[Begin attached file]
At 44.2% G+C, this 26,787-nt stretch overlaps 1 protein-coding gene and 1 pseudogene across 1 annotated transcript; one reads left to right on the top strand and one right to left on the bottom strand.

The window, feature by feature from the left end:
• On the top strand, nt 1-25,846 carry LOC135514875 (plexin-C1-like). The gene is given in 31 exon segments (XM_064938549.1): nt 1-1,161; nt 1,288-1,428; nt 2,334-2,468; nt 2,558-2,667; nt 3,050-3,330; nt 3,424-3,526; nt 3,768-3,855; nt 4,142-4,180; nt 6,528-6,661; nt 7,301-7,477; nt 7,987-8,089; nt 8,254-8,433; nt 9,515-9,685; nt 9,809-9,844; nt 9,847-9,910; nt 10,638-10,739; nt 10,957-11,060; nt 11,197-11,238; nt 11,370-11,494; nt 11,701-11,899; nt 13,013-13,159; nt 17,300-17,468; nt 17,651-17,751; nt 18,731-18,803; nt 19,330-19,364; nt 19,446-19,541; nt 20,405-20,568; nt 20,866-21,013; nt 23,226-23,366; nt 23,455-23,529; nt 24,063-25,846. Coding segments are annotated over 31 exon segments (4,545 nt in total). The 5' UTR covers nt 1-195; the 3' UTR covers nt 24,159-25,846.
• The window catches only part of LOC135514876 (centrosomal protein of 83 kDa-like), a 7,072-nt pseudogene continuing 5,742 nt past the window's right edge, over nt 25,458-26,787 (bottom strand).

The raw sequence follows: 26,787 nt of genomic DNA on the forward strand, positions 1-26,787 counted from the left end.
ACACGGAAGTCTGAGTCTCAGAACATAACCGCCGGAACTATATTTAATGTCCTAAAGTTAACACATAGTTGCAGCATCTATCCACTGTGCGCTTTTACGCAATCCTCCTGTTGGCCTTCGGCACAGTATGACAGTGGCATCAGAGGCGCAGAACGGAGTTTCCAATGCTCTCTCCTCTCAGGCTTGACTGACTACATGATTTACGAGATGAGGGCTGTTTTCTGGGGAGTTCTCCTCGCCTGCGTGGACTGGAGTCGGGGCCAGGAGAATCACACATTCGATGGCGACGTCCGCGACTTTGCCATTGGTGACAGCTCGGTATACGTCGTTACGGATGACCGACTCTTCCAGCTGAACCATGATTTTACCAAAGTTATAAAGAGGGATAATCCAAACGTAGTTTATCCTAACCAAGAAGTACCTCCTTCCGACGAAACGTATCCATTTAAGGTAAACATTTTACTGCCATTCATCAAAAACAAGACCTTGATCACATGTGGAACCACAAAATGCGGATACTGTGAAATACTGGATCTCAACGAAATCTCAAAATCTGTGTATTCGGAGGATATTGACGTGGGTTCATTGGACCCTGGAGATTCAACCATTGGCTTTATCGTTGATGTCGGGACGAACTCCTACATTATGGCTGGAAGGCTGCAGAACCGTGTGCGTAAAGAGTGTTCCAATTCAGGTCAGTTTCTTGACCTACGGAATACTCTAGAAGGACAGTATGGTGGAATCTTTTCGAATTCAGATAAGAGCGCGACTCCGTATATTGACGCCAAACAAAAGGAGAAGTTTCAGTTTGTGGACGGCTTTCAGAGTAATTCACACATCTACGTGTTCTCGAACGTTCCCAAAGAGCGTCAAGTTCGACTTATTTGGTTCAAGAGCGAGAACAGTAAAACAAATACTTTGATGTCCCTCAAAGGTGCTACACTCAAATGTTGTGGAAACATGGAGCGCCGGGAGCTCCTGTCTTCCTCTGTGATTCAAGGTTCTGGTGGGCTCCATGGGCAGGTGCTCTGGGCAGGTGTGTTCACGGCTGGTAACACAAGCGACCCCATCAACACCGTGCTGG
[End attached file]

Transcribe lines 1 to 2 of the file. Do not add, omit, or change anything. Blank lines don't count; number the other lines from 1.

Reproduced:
At 44.2% G+C, this 26,787-nt stretch overlaps 1 protein-coding gene and 1 pseudogene across 1 annotated transcript; one reads left to right on the top strand and one right to left on the bottom strand.

The window, feature by feature from the left end: